I, for one, don’t believe that we can set aside bias in any situation, let alone when viewing art. Jonathan Richardson wrote, “Neither must our own Passions, or Interest be allow’d to give the least Byass to our Judgments when we are upon Rational Enquiry…” (17-18). But here’s the thing: art isn’t made to be rational. There is no mathematic equation for how to judge art. Art is a personal experience, both for the artist and viewer, but it does not have to be that same experience. In fact, it most likely isn’t. Everything in our life is based on past experience, and since we don’t all share the same set of experiences, art is subjective, speaking to us in different ways. That’s not a bad thing, either—if we all saw the world in exactly the same way, life would be dreadfully boring.
This is reflected in our everyday tastes in things like movies. I, for example, adore “Love Actually,” but am really annoyed (and I know it’s un-American to say so) by “The Breakfast Club.” And it’s all cased on past experience and opinion. The reason that I think I enjoy “Love Actually” is because my ballet teacher (who basically became my grandmother) was straight-off-the-boat British, and so I came to appreciate dry British humor. On top of that, I grew up watching Monty Python, which only increased my love for British comedy. They style of the film, too, intrigued me as slowly each seemingly unrelated love story came together to form one larger story in which all the characters were interconnected. There’s no big plot twist, just a lot of little, pleasant surprises.
On the flip side, I can’t understand why “The Breakfast Club” is such an iconic movie. I understand that it explores the problems teenagers face in school and at home, and was the first film to really do that, but I was left severely unsatisfied by the end of it. The “weird chick” has to change and conform to what is stereotypically pretty to catch the eye of the jock, Molly Ringwald’s character gets together with the punk seemingly to spite her parents (I mean, really, they pretty much hate each other for the majority of the film, and I can’t see that turning around into genuine attraction that quickly), and the academically driven boy ends up alone, writing the paper for everyone else (and once again, I’m not convinced he was totally happy and gung-ho about that). I mean, the movie sets itself up like it’s going to teach some great moral, but what was the moral of that? Am I really supposed to believe they’ll all be buddies afterward? But I digress. Maybe the reason that “The Breakfast Club” bothers me is because it’s annoyingly accurate, but not even in a good way. It explains what it’s like to be a teenager, but only delves into the angsty bits (and there is indeed more to being a teenager than angst). It focuses on the material and stereotypical. I don’t want to spend two hours watching something I witnessed six hours a day, five days a week, ten months a year, for four years of high school.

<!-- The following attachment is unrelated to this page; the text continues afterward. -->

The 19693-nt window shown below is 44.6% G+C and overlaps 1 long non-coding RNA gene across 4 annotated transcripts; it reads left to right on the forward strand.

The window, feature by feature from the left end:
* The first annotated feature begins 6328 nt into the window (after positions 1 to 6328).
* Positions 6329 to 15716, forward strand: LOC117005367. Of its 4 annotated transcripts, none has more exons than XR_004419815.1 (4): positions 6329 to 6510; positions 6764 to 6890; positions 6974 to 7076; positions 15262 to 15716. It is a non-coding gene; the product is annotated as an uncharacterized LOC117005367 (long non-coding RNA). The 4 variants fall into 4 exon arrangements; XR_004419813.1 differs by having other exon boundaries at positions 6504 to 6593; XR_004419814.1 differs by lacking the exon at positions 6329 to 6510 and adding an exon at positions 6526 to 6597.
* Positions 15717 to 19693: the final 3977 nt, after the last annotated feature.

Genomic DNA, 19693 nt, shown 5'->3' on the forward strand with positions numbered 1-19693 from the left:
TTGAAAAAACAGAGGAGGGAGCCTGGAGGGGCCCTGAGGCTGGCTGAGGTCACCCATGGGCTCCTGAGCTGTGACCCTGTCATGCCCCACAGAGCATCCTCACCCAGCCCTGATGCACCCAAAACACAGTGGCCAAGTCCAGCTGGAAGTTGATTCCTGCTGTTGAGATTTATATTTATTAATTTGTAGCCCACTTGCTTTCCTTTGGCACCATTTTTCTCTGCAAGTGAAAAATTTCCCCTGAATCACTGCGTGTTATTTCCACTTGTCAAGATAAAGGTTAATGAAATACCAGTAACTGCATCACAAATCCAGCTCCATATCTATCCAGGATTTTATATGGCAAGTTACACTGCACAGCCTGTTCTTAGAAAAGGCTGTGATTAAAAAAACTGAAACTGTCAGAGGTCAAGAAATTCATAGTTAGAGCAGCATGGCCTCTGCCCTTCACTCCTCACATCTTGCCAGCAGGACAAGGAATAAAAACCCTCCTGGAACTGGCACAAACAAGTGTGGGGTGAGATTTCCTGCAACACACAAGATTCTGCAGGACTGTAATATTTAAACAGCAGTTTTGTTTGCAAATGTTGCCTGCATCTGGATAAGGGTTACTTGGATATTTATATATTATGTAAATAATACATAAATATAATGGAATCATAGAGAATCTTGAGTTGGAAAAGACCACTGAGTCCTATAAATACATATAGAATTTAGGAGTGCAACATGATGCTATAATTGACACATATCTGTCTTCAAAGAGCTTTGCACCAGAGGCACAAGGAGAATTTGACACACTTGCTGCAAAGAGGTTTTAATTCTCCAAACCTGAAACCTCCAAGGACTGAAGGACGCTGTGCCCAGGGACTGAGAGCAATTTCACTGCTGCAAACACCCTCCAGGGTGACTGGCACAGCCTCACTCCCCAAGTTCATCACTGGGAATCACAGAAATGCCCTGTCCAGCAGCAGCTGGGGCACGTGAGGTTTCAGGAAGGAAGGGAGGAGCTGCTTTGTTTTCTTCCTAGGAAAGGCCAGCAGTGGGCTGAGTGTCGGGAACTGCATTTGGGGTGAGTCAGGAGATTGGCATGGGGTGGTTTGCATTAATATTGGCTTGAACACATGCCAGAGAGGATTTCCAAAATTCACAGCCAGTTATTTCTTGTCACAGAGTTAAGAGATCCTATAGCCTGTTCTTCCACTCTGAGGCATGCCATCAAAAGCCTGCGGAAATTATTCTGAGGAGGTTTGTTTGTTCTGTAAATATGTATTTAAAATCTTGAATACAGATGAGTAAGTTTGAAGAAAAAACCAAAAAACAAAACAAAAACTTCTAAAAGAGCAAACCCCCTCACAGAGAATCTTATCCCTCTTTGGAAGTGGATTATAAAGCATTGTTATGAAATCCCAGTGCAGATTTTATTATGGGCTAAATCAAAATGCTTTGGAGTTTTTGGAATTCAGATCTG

Richardson would probably tell me that the reason I can’t enjoy “The Breakfast Club” is because I can’t separate myself from it; however, I’d rather not be that clinical about my enjoyment or lack thereof of movies, or of any kind of art. I’d rather feel something, even if it is annoyance or disgust, than to be so utterly detached from the arts. Because ultimately, that’s what the arts are about—making people feel something, anything.